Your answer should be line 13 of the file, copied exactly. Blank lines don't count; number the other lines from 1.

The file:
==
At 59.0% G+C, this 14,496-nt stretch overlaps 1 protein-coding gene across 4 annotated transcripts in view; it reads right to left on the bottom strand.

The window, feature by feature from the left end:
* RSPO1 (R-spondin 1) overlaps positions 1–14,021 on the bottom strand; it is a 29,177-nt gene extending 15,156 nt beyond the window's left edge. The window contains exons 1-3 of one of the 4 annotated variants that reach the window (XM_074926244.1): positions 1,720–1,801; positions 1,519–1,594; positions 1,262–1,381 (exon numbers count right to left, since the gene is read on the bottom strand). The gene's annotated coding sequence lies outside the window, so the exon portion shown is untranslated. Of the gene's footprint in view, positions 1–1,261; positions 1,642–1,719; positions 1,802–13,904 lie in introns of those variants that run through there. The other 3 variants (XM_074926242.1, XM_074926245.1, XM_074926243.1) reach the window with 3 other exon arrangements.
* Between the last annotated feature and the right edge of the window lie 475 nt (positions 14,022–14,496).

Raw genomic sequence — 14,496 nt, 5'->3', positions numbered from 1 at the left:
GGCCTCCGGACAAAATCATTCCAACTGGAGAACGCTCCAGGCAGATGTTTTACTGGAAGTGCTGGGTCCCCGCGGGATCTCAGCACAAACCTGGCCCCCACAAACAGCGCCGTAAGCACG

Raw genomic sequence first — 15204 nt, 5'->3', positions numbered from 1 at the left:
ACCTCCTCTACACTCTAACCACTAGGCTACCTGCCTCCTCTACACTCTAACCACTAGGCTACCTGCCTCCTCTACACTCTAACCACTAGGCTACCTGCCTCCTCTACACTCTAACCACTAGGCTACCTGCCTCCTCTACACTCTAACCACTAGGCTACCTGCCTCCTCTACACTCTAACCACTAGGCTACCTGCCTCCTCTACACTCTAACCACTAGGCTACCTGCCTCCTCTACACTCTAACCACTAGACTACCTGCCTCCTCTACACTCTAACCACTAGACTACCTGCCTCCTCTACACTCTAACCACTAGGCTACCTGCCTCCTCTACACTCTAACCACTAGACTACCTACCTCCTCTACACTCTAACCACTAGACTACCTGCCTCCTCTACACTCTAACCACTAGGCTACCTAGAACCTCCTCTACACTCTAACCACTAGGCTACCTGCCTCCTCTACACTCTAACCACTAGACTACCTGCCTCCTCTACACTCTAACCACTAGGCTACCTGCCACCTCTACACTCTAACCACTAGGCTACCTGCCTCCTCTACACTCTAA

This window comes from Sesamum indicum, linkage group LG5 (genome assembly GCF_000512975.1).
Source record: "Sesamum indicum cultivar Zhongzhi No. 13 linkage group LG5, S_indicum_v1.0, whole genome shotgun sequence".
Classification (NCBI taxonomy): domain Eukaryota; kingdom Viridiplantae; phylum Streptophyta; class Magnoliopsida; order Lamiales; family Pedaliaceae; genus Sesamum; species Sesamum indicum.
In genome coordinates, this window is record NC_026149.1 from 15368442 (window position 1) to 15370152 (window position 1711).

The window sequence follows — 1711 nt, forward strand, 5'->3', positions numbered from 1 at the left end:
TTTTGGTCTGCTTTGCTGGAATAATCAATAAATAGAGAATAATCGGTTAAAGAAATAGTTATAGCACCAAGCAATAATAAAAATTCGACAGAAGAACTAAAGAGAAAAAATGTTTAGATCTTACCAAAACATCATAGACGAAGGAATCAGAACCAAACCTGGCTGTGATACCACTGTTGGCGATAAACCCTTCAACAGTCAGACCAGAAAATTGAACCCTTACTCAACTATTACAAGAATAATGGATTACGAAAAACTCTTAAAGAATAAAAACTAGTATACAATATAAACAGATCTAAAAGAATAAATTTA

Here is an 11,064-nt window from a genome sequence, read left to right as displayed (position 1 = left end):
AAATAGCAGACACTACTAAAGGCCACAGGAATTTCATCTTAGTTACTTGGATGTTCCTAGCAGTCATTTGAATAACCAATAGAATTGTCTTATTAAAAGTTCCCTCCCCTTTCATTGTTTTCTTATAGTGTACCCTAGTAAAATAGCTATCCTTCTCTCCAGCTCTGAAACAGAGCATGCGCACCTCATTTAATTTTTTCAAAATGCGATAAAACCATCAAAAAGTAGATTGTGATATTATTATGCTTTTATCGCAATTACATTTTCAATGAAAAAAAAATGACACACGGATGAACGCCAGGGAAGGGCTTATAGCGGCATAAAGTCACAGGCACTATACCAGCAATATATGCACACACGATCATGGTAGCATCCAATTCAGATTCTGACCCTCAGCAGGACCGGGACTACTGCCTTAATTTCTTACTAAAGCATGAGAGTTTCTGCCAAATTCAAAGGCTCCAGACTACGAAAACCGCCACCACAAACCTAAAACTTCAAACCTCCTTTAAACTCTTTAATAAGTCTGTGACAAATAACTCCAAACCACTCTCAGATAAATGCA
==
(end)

The window sequence follows — 1711 nt, forward strand, 5'->3', positions numbered from 1 at the left end: